Georgia GOP can't stop fighting among themselves after Trump lost the state


Georgia Secretary of State Brad Raffensperger is under fire from his own party, and he's not having it.

Georgia's top election official, Secretary of State Brad Raffensperger, is firing back after repeated attacks on his professionalism and character by members of his own party.

After an onslaught of criticism by fellow Republicans after Donald Trump lost the state to President-elect Joe Biden in the 2020 election in a historic upset, Raffensperger seems to have had enough.

In a flurry of late-night Facebook posts Sunday night, Raffensperger systematically dismantled many of the lies Trump and others have spread in recent days about alleged mass voter fraud in Georgia.

He fact-checked Trump's unsubstantiated claim that machines provided by the company Dominion Voting Systems deleted or switched hundreds of thousands of votes from Biden to Trump. He debunked the claim that the company is Venezuelan-owned (it's American-owned) and linked to a BuzzFeed News article knocking down Trump's assertions.

Raffensperger then refuted the widespread false claim by Republicans that "ballot harvesting," or the collection of ballots by third parties, was responsible for the election outcome in Georgia.

"First thing I did as a Secretary of State?" he posted on Facebook, linking to a local news report on the subject. "Banned ballot harvesting. We passed it in 2019. Truth matters. Integrity matters."

Raffensperger next posted a screenshot of one of Trump's tweets criticizing mail-in voting as rife with fraud.

"My team secured and strengthened absentee ballots for the first time since 2005," Raffensperger said. "For the first time in the history of Georgia, Absentee ballots submitted through our electronic portal required photo ID. My team — we made that happen."

Last week, attorney Lin Wood filed a suit against Raffensperger alleging that he had unconstitutionally changed an election policy in March and made it easier to commit voter fraud.

The suit refers to a March settlement Raffensperger came to with the Democratic Party on the issue of signature matching.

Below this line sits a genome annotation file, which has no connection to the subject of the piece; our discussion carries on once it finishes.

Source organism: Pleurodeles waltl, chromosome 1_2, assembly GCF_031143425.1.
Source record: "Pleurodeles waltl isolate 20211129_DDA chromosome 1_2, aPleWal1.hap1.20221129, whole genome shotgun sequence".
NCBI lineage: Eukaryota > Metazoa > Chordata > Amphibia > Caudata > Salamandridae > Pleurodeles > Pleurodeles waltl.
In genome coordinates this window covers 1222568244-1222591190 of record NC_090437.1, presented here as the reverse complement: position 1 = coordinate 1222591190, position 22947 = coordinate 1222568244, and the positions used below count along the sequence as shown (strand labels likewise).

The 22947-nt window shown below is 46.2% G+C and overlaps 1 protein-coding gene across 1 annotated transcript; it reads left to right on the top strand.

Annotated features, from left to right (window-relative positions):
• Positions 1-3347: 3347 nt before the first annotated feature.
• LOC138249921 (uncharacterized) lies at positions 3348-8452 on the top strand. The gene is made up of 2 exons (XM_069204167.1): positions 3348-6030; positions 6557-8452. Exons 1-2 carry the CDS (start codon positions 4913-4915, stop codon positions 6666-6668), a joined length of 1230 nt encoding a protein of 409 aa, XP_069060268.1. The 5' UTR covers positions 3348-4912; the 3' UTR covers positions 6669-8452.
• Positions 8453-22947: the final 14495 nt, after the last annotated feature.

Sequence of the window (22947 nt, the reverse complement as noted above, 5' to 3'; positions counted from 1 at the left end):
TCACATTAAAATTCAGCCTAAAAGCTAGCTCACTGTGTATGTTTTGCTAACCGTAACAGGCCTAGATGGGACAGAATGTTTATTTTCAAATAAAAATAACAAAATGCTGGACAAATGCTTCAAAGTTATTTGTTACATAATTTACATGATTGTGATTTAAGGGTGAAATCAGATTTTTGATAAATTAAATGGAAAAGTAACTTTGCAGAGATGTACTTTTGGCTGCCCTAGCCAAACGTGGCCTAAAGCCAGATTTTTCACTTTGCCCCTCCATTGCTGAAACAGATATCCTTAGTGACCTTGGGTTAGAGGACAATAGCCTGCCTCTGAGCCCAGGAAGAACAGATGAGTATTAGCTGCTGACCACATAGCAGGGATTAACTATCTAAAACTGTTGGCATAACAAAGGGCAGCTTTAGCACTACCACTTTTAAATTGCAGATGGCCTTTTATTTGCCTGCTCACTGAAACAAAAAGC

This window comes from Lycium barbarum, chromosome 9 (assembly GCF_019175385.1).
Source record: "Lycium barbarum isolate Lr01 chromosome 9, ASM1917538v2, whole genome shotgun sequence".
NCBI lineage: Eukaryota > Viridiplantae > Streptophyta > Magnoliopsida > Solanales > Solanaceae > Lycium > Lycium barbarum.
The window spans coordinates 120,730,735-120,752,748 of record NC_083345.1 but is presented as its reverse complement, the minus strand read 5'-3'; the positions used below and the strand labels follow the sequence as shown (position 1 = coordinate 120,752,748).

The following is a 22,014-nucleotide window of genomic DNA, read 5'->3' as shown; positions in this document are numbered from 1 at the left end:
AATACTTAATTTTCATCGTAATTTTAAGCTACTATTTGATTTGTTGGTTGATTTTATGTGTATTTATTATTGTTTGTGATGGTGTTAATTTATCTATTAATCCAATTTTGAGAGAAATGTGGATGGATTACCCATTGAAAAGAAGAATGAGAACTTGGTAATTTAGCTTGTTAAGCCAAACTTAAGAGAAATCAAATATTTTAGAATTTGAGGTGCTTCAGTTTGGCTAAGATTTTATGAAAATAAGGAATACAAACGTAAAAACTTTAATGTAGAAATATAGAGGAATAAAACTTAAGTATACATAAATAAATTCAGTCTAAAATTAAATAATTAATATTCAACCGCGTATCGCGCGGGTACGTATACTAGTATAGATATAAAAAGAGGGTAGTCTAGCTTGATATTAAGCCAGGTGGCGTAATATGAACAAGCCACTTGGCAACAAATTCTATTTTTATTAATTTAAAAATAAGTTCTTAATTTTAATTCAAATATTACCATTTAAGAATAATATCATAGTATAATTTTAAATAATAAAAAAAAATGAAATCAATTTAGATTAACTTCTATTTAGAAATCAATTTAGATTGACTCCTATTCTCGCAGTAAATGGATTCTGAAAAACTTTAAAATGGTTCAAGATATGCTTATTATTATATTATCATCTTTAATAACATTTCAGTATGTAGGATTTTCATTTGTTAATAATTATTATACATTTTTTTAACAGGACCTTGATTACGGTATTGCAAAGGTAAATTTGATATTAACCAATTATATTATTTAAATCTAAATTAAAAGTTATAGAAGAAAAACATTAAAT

According to a local media report, the settlement stipulated that if a voter's signature on a mail-in or absentee ballot didn't match the voter's signatures on file, two other reviewers would have to be consulted. The ballot could only be thrown out if two of the three reviewers agreed that the signatures didn't match.

The suit charges that this rule ought to have been approved by the state legislature and instead was unconstitutionally implemented by Raffensperger in a unilateral decision.

Wood asserts without evidence that by making the process so complicated, Raffensperger made it easier for election officials to overlook bad ballots, creating an atmosphere where voter fraud could thrive.

Deputy Secretary of State Jordan Fuchs, speaking on behalf of Raffensperger, called the claims "silly" and "baseless."

"Signature match is intact and the General Assembly passed legislation to allow voters who failed to include a signature time to add one," Fuchs said on behalf of the secretary of state's office. "Fulton County only had one rejected ballot in 2018 and now they have thousands. We strengthened signature match, and will continue to do so, period."

Raffensperger wrote on Facebook that he wanted to "address this disinformation about signature match."

"We strengthened signature match," he wrote. "We helped train election officials on GBI signature match — which is confirmed twice before a ballot is ever cast."

He then slammed U.S. Rep. Doug Collins, the Trump loyalist in Georgia who lost the primary election for Senate and who pushed for a recount. Collins has alleged widespread voter fraud and specifically accused Raffensperger's policies of fostering it.

"Failed candidate Doug Collins is a liar — but what's new?" Raffensperger posted.

The state's Republican Lt. Gov. Geoff Duncan, along with Raffensperger, has said there is no evidence of the voter fraud Trump and Collins allege.

But according to the Atlanta Journal-Constitution, Duncan's bitter rival, Georgia GOP chair David Shafer, has panned the "Duncan/Raffensperger" narrative and supported the White House occupant's claims of voter fraud.

And Georgia Republican Sens. Kelly Loeffler and David Perdue have also criticized Raffensperger for allegedly cooperating with Democrats in stealing the election from Trump.

Loeffler and Collins had a notoriously acrimonious relationship leading up to the Nov. 3 special election as the pair battled for Loeffler's Senate seat.

Both launched campaigns trying to out-conservative the other. But now they are playing the unlikely role of teammates in their attacks on fellow Republican Raffensperger.

Loeffler and Perdue issued a joint statement Nov. 9 demanding that Raffensperger resign, baselessly claiming that "the management of Georgia elections has become an embarrassment for our state" and that Raffensperger was responsible for "too many failures" in the election process.

Raffensperger responded with his own statement politely telling the Republican senators to shove off.

"Earlier today Senators Loeffler and Perdue called for my resignation," he noted. "Let me start by saying that is not going to happen. The voters of Georgia hired me, and the voters will be the one to fire me."

Raffensperger added that, as secretary of state, he would "continue to fight every day to ensure fair elections in Georgia, that every legal vote counts, and that illegal votes don't count."

Last week, Raffensperger told the New York Times that while he expected attacks from the left for his handling of the election, he never expected criticism from his own side.

"I was fully expecting it to come from the one side," he said, but not "from your own ranks."

Published with permission of The American Independent Foundation.